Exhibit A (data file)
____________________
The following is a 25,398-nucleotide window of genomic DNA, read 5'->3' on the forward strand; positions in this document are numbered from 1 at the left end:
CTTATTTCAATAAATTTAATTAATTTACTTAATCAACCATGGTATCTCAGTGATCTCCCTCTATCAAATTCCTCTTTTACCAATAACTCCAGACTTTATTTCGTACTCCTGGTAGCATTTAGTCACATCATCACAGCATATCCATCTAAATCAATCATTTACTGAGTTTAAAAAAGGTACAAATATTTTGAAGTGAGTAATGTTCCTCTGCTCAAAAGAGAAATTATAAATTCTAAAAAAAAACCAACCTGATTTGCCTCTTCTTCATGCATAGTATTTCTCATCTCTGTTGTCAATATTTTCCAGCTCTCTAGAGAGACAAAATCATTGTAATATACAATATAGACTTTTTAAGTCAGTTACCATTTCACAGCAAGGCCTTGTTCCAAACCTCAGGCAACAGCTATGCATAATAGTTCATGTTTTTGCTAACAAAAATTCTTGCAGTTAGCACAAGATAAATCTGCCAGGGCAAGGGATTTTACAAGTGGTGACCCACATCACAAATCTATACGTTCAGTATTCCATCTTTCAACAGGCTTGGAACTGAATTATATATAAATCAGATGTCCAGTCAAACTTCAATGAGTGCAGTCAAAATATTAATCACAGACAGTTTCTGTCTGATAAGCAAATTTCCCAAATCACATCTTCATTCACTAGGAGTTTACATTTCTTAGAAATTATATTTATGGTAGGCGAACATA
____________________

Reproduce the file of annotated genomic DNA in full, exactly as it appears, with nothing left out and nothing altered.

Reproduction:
The following is a 25,398-nucleotide window of genomic DNA, read 5'->3' on the forward strand; positions in this document are numbered from 1 at the left end:
CTTATTTCAATAAATTTAATTAATTTACTTAATCAACCATGGTATCTCAGTGATCTCCCTCTATCAAATTCCTCTTTTACCAATAACTCCAGACTTTATTTCGTACTCCTGGTAGCATTTAGTCACATCATCACAGCATATCCATCTAAATCAATCATTTACTGAGTTTAAAAAAGGTACAAATATTTTGAAGTGAGTAATGTTCCTCTGCTCAAAAGAGAAATTATAAATTCTAAAAAAAAACCAACCTGATTTGCCTCTTCTTCATGCATAGTATTTCTCATCTCTGTTGTCAATATTTTCCAGCTCTCTAGAGAGACAAAATCATTGTAATATACAATATAGACTTTTTAAGTCAGTTACCATTTCACAGCAAGGCCTTGTTCCAAACCTCAGGCAACAGCTATGCATAATAGTTCATGTTTTTGCTAACAAAAATTCTTGCAGTTAGCACAAGATAAATCTGCCAGGGCAAGGGATTTTACAAGTGGTGACCCACATCACAAATCTATACGTTCAGTATTCCATCTTTCAACAGGCTTGGAACTGAATTATATATAAATCAGATGTCCAGTCAAACTTCAATGAGTGCAGTCAAAATATTAATCACAGACAGTTTCTGTCTGATAAGCAAATTTCCCAAATCACATCTTCATTCACTAGGAGTTTACATTTCTTAGAAATTATATTTATGGTAGGCGAACATA